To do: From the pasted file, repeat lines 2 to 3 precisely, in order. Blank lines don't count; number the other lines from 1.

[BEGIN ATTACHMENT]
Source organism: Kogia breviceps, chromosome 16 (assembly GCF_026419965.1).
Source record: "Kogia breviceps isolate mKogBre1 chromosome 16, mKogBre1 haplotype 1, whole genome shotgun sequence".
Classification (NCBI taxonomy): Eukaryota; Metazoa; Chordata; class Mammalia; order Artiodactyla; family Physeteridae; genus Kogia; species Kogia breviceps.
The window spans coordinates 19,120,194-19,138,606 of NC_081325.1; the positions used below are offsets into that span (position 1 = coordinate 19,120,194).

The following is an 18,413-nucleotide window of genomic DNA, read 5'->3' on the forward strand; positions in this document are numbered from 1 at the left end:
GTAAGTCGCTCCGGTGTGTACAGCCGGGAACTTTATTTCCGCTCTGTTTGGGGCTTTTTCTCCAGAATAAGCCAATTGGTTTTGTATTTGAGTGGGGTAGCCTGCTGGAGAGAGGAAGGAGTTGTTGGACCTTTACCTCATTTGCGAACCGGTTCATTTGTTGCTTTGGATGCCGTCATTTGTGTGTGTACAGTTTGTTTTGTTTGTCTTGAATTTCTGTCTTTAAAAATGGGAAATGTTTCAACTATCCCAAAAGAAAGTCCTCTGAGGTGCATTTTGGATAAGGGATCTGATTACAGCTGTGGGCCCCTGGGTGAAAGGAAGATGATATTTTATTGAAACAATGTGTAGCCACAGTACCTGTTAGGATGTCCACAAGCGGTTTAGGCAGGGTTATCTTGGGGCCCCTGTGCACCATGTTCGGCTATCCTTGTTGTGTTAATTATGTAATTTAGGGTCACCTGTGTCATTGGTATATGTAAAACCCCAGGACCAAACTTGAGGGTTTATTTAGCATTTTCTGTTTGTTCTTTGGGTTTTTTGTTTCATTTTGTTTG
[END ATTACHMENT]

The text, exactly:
Source record: "Kogia breviceps isolate mKogBre1 chromosome 16, mKogBre1 haplotype 1, whole genome shotgun sequence".
Classification (NCBI taxonomy): Eukaryota; Metazoa; Chordata; class Mammalia; order Artiodactyla; family Physeteridae; genus Kogia; species Kogia breviceps.